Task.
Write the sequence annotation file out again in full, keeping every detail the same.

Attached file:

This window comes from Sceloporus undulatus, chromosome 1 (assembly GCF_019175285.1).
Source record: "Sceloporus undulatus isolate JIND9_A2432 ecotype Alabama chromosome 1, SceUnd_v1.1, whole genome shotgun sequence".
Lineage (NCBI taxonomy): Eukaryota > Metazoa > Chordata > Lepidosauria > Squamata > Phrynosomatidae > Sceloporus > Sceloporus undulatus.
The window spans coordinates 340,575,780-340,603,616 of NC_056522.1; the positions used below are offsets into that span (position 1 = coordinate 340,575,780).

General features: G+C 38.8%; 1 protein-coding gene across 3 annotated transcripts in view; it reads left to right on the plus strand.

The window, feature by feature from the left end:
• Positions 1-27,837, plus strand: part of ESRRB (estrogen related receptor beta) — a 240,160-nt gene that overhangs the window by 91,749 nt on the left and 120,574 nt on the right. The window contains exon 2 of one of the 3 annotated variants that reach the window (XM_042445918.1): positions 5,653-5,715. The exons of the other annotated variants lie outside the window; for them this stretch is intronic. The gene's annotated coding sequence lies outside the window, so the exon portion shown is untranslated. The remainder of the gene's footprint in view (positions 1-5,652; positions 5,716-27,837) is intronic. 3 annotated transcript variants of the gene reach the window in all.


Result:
This window comes from Sceloporus undulatus, chromosome 1 (assembly GCF_019175285.1).
Source record: "Sceloporus undulatus isolate JIND9_A2432 ecotype Alabama chromosome 1, SceUnd_v1.1, whole genome shotgun sequence".
Lineage (NCBI taxonomy): Eukaryota > Metazoa > Chordata > Lepidosauria > Squamata > Phrynosomatidae > Sceloporus > Sceloporus undulatus.
The window spans coordinates 340,575,780-340,603,616 of NC_056522.1; the positions used below are offsets into that span (position 1 = coordinate 340,575,780).

General features: G+C 38.8%; 1 protein-coding gene across 3 annotated transcripts in view; it reads left to right on the plus strand.

The window, feature by feature from the left end:
• Positions 1-27,837, plus strand: part of ESRRB (estrogen related receptor beta) — a 240,160-nt gene that overhangs the window by 91,749 nt on the left and 120,574 nt on the right. The window contains exon 2 of one of the 3 annotated variants that reach the window (XM_042445918.1): positions 5,653-5,715. The exons of the other annotated variants lie outside the window; for them this stretch is intronic. The gene's annotated coding sequence lies outside the window, so the exon portion shown is untranslated. The remainder of the gene's footprint in view (positions 1-5,652; positions 5,716-27,837) is intronic. 3 annotated transcript variants of the gene reach the window in all.